One Friday night, Linda met up with some co-workers for appetizers, trivia and a few cocktails. At the end of the night, one friend called a cab, Linda had one drink in a 3 hour period, and another friend, Joni, who left without saying good-bye, had 3 or 4 margaritas. When Linda noticed that Joni had left the restaurant, she tried to stop her from leaving the parking lot, but her car was already gone. Joni has a bad and dangerous habit of driving while drunk, but promises she won’t do it each time they go out for drinks. The next morning, Linda got a call from Joni, who was calling from the police station. Joni had been pulled over for suspicious driving, was given a breathalyzer, and was taken to jail with a BAC of 0.100 (well over the legal limit of 0.08). After receiving a DWI, Joni told Linda that she was surprised that she had been pulled over, as she had driven at least 3 dozen times while legally drunk. “I drive fine!” she told Linda, “The only reason I swerved was because I was trying to make a phone call.” Linda knew that Joni’s drinking behavior was problematic and urged her to seek help. Had Joni not been pulled over by police, she could have been responsible for the injuries or death of an innocent victim.
The Drunk Driving Epidemic
According to the Centers for Disease Control and Prevention (CDC), the average drunk driver has driven 80 times, while intoxicated, before the first arrest. Drunk driving is expensive (an average of $500 per adult/year) and happens far too frequently (1-in-3 people will be involved in an alcohol related crash in their lifetime). Additionally, drunk driving is responsible for thousands of crash-related injuries and deaths each year. Fortunately, drunk driving incidents have decreased in the last 5 years. In 2005, there were 13, 582 drunk driving related fatalities, but five years later, in 2010, there were 10, 228. Reports show that the number of fatalities and injuries continue to decrease. While thousands of drunk driving related injuries and deaths are still far too many, it seems as though drivers are finally starting to “wise up” and/or enforcement is becoming stricter. Either way, the numbers show that more lives are being spared on our roadways. According to the U.S. Department of Transportation (DOT), the decrease in drunk driving incidents can be partly attributed to drunk driving awareness and enforcement efforts such as the Zero Tolerance Laws. Additionally, among major crimes, driving under the influence (DUI) has one of the highest arrest rates with more than 1.4 million DUI arrests in 2010. High rates of arrests are potentially preventing drunk driving related incidents before they occur.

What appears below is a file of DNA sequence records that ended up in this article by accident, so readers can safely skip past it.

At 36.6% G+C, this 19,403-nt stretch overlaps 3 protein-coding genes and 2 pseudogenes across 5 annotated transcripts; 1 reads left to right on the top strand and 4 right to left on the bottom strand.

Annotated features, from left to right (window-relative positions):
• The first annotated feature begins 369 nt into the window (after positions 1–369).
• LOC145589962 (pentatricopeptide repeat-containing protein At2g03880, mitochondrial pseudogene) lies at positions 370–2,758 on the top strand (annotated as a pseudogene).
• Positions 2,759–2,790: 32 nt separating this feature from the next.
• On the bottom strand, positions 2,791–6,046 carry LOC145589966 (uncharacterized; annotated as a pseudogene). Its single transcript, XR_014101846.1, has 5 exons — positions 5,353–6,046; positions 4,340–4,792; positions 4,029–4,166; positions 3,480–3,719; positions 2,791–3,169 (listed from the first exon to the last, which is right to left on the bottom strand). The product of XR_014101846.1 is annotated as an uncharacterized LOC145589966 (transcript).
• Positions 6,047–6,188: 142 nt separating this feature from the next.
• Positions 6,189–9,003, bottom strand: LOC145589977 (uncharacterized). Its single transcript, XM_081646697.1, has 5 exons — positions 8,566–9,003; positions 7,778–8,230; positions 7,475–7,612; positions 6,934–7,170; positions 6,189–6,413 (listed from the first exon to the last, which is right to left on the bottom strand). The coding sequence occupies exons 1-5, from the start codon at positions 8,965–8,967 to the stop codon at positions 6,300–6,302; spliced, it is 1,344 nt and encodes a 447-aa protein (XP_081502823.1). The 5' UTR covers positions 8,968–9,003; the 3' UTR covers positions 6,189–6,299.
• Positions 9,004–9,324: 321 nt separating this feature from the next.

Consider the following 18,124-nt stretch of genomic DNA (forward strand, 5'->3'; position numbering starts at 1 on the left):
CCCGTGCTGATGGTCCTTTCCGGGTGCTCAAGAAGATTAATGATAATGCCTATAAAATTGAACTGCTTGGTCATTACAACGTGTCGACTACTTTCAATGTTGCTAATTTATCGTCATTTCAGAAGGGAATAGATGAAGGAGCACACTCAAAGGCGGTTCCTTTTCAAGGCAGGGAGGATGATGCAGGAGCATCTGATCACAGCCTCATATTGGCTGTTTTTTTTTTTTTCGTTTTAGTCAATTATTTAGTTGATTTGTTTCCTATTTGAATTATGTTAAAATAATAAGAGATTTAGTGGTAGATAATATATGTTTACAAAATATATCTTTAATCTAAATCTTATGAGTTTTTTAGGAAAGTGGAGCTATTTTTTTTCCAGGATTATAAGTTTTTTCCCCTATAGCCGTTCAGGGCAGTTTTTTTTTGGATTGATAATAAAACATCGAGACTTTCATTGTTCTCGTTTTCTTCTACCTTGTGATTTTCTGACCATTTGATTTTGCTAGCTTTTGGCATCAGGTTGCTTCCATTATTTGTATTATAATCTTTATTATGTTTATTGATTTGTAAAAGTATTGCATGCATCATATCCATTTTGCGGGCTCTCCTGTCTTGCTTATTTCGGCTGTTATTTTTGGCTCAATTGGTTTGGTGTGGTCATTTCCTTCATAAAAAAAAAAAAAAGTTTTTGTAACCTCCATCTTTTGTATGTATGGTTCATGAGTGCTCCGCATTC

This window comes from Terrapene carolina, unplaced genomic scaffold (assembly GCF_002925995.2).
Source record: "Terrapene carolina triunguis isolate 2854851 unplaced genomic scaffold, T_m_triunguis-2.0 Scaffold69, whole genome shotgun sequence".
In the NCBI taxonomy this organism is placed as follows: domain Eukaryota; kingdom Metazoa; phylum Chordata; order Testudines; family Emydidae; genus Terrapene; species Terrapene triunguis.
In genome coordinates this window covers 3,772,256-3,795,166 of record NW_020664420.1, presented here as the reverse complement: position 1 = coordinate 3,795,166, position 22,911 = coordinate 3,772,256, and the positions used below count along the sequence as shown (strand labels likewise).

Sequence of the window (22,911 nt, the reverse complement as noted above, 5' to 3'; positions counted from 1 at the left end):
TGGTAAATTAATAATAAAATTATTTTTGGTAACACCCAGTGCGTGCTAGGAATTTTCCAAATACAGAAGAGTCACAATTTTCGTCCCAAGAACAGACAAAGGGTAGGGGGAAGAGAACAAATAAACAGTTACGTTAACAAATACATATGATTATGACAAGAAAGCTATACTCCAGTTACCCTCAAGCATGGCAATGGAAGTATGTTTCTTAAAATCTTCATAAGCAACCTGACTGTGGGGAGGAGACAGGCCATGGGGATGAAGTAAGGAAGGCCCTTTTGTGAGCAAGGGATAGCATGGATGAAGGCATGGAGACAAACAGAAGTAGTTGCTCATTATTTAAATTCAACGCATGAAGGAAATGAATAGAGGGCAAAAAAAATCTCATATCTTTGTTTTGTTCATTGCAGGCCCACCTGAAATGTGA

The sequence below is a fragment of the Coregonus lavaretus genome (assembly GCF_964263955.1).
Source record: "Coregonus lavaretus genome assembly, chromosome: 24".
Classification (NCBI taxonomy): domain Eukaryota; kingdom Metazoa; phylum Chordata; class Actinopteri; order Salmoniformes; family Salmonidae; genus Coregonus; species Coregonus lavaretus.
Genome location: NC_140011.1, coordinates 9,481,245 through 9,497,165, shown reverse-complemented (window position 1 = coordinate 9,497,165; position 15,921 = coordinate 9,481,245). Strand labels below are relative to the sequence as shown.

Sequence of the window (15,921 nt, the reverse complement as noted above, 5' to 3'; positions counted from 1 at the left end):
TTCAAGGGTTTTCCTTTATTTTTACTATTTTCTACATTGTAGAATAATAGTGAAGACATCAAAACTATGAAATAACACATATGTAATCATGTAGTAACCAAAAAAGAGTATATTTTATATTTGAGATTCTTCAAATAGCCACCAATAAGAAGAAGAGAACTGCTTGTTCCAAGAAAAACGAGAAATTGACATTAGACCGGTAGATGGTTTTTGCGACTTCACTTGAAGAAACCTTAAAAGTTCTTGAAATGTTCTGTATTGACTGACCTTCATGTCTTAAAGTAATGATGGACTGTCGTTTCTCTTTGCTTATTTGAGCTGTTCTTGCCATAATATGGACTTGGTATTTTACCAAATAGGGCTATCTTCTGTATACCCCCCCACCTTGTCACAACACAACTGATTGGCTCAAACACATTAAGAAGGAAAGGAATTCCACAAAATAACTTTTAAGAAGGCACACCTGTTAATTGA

Just because drunk driving, overall, has decreased, it does not mean that you should start or continue to drive while under the influence. Drunk driving is dangerous and very difficult. When you are impaired, you’re driving becomes impaired. Reaction time slows down, judgment is poor, and depth perception is inaccurate, which can all lead to an accident that could result in injuries or even death, leaving YOU with the legal ramifications. Don’t take the risk, don’t increase the problem, don’t drink and drive!